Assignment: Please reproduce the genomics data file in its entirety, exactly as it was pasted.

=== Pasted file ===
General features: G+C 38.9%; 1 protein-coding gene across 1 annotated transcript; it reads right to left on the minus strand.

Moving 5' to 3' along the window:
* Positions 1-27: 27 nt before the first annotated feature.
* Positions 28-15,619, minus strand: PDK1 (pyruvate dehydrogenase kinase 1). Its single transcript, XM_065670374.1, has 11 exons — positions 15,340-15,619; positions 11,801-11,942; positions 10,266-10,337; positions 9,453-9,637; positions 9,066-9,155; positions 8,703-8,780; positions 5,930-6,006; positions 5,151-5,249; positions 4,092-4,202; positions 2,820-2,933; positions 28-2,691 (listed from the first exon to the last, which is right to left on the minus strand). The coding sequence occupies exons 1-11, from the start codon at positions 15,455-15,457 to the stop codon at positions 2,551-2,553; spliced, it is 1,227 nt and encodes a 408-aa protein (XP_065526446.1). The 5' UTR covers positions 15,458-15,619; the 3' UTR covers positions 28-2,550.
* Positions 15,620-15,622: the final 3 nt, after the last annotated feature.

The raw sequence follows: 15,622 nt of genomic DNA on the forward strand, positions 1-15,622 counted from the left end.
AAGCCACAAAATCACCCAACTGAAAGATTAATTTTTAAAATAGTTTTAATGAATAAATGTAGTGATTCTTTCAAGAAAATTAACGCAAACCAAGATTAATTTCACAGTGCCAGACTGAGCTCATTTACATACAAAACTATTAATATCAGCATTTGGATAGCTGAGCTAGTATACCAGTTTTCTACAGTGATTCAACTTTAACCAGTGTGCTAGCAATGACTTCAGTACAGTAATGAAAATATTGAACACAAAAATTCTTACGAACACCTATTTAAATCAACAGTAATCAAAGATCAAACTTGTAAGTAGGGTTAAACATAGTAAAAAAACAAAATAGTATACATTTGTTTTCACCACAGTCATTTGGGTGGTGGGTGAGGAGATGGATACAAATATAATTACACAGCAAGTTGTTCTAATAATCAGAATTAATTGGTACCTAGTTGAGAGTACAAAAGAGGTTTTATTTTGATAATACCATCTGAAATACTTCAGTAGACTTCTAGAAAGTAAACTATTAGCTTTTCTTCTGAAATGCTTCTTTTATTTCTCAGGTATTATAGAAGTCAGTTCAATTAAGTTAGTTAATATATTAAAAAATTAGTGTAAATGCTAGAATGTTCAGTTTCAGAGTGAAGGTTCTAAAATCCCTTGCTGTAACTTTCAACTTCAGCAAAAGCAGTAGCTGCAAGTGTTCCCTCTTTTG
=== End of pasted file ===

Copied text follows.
General features: G+C 38.9%; 1 protein-coding gene across 1 annotated transcript; it reads right to left on the minus strand.

Moving 5' to 3' along the window:
* Positions 1-27: 27 nt before the first annotated feature.
* Positions 28-15,619, minus strand: PDK1 (pyruvate dehydrogenase kinase 1). Its single transcript, XM_065670374.1, has 11 exons — positions 15,340-15,619; positions 11,801-11,942; positions 10,266-10,337; positions 9,453-9,637; positions 9,066-9,155; positions 8,703-8,780; positions 5,930-6,006; positions 5,151-5,249; positions 4,092-4,202; positions 2,820-2,933; positions 28-2,691 (listed from the first exon to the last, which is right to left on the minus strand). The coding sequence occupies exons 1-11, from the start codon at positions 15,455-15,457 to the stop codon at positions 2,551-2,553; spliced, it is 1,227 nt and encodes a 408-aa protein (XP_065526446.1). The 5' UTR covers positions 15,458-15,619; the 3' UTR covers positions 28-2,550.
* Positions 15,620-15,622: the final 3 nt, after the last annotated feature.

The raw sequence follows: 15,622 nt of genomic DNA on the forward strand, positions 1-15,622 counted from the left end.
AAGCCACAAAATCACCCAACTGAAAGATTAATTTTTAAAATAGTTTTAATGAATAAATGTAGTGATTCTTTCAAGAAAATTAACGCAAACCAAGATTAATTTCACAGTGCCAGACTGAGCTCATTTACATACAAAACTATTAATATCAGCATTTGGATAGCTGAGCTAGTATACCAGTTTTCTACAGTGATTCAACTTTAACCAGTGTGCTAGCAATGACTTCAGTACAGTAATGAAAATATTGAACACAAAAATTCTTACGAACACCTATTTAAATCAACAGTAATCAAAGATCAAACTTGTAAGTAGGGTTAAACATAGTAAAAAAACAAAATAGTATACATTTGTTTTCACCACAGTCATTTGGGTGGTGGGTGAGGAGATGGATACAAATATAATTACACAGCAAGTTGTTCTAATAATCAGAATTAATTGGTACCTAGTTGAGAGTACAAAAGAGGTTTTATTTTGATAATACCATCTGAAATACTTCAGTAGACTTCTAGAAAGTAAACTATTAGCTTTTCTTCTGAAATGCTTCTTTTATTTCTCAGGTATTATAGAAGTCAGTTCAATTAAGTTAGTTAATATATTAAAAAATTAGTGTAAATGCTAGAATGTTCAGTTTCAGAGTGAAGGTTCTAAAATCCCTTGCTGTAACTTTCAACTTCAGCAAAAGCAGTAGCTGCAAGTGTTCCCTCTTTTG